• The Spinal Cord Ability Ruler provides clinician-administered interval scale to measure volitional performance after SCI. Specifically, it measures voluntary physical movements that contribute to independence in daily living including self-care, transfer and mobility items.
  • The SCAR uses a combination of existent spinal cord injury measures and is administered by a clinician. Items were selected and adjusted from the ISNCSCI and SCIM, allowing for good measurement properties and a validated linear interval-level measure with repeatable precision across a broad range of SCI levels and severities.
  • The SCAR changes the scoring options for the various SCIM items so that there are less scale numbers, making it easier for the patient to differentiate from the various scoring options.

ICF Domain

Body Function ▶ Performance


Volitional SCAR items were rated on a scale of 0 (complete dependence on assistance from others) to 3 (independence without devices), C5-C8 muscle contractions were scored from 0 (no muscle activity) to 2 (functional muscle activity).

Number of Items

24 Items





Training Required

No advanced training required


Items are imbedded in “Spinal cord ability ruler: an interval scale to measure volitional performance after spinal cord injury” on page 734.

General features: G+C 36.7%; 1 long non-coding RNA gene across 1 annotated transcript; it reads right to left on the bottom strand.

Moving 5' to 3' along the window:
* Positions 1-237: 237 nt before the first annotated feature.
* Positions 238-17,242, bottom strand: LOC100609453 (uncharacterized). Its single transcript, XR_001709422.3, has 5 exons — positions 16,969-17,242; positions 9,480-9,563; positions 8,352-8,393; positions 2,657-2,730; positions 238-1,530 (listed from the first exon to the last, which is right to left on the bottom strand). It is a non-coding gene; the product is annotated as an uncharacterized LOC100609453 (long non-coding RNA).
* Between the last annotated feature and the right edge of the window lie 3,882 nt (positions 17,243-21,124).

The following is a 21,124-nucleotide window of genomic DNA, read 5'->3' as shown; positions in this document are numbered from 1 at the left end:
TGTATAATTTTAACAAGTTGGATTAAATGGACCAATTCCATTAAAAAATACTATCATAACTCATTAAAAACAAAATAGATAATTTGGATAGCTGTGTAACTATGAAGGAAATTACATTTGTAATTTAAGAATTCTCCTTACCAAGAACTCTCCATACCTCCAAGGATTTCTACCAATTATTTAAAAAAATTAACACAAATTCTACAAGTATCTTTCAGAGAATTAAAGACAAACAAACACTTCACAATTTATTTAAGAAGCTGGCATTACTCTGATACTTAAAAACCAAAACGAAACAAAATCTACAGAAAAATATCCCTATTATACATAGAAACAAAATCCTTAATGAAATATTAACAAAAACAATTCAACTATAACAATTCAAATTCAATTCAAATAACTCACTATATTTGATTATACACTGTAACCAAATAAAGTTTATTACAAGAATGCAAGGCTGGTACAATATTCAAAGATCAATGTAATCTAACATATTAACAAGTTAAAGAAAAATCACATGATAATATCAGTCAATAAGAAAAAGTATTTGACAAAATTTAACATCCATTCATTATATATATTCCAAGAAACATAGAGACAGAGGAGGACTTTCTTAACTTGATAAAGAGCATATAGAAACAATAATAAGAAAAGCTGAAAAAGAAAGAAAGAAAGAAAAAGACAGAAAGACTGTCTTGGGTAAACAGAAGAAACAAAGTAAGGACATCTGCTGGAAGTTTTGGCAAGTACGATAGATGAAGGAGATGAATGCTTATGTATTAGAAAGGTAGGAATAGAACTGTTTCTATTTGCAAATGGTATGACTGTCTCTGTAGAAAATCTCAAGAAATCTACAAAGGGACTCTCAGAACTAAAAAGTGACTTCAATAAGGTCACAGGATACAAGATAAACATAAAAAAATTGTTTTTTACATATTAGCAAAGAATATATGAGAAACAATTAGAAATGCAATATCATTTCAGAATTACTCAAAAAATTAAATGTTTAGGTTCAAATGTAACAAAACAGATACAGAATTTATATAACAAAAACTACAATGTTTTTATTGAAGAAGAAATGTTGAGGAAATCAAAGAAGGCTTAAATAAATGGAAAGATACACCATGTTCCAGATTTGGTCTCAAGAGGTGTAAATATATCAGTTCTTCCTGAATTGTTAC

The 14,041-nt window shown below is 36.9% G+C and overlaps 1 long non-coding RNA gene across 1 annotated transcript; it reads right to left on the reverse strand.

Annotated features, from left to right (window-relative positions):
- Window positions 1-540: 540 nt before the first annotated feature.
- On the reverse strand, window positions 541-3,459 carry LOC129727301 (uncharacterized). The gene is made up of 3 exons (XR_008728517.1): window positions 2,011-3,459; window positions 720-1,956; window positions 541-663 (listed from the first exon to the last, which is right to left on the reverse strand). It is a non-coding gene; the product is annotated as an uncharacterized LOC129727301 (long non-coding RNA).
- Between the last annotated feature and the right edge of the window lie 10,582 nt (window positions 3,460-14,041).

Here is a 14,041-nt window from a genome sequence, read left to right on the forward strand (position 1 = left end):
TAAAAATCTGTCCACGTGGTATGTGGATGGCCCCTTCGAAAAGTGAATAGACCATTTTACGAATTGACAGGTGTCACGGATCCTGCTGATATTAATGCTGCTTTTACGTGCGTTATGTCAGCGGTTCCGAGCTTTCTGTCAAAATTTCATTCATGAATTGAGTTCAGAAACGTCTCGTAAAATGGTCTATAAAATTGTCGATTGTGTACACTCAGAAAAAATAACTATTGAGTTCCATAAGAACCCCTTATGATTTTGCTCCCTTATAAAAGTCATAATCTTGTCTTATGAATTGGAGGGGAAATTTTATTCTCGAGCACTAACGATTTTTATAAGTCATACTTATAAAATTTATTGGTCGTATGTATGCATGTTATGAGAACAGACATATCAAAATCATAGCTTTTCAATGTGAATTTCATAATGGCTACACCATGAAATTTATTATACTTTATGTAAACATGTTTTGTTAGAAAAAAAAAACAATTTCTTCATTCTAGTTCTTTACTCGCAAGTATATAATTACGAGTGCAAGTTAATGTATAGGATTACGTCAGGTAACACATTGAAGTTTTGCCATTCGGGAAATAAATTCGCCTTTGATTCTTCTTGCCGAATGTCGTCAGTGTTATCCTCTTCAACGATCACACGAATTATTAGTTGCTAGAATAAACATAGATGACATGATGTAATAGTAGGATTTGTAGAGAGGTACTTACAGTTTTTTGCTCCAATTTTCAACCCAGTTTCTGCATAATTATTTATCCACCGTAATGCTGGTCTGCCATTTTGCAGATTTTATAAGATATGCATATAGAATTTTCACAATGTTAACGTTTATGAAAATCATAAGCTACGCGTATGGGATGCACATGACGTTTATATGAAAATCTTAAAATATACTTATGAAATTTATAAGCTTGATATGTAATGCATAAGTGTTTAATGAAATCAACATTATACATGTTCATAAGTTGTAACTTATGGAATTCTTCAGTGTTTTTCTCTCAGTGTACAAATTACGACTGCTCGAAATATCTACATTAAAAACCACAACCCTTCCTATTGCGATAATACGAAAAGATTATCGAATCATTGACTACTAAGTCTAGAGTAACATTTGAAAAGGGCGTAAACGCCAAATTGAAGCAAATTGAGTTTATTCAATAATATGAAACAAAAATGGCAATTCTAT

# of studies reporting psychometric properties: 1


MCID: not established in SCI
SEM: not established in SCI
MDC: not established in SCI


Internal consistency of the SCAR is high (α = 0.97)

(Reed et al. 2017)


No studies reporting validity data


No values were reported for the responsiveness of the SCAR for the SCI population.

Floor/Ceiling Effect

  • Ceiling effects of 3%
  • Floor effects of 2.4% observed in the data set

(Reed et al. 2017)


Dr. Bill Miller, Gita Manhas, Risa Fox

Date Last Updated

3 August 2020

Reed R, Mehra M, Kirshblum S, Maier D, Lammertse D, Blight A, Rupp R, Jones L, Abel R, Weidner N; EMSCI Study Group; SCOPE, Curt A, Steeves J. Spinal cord ability ruler: an interval scale to measure volitional performance after spinal cord. Spinal Cord. 2017 Aug;55(8):730-738. injury.https://www.nature.com/articles/sc20171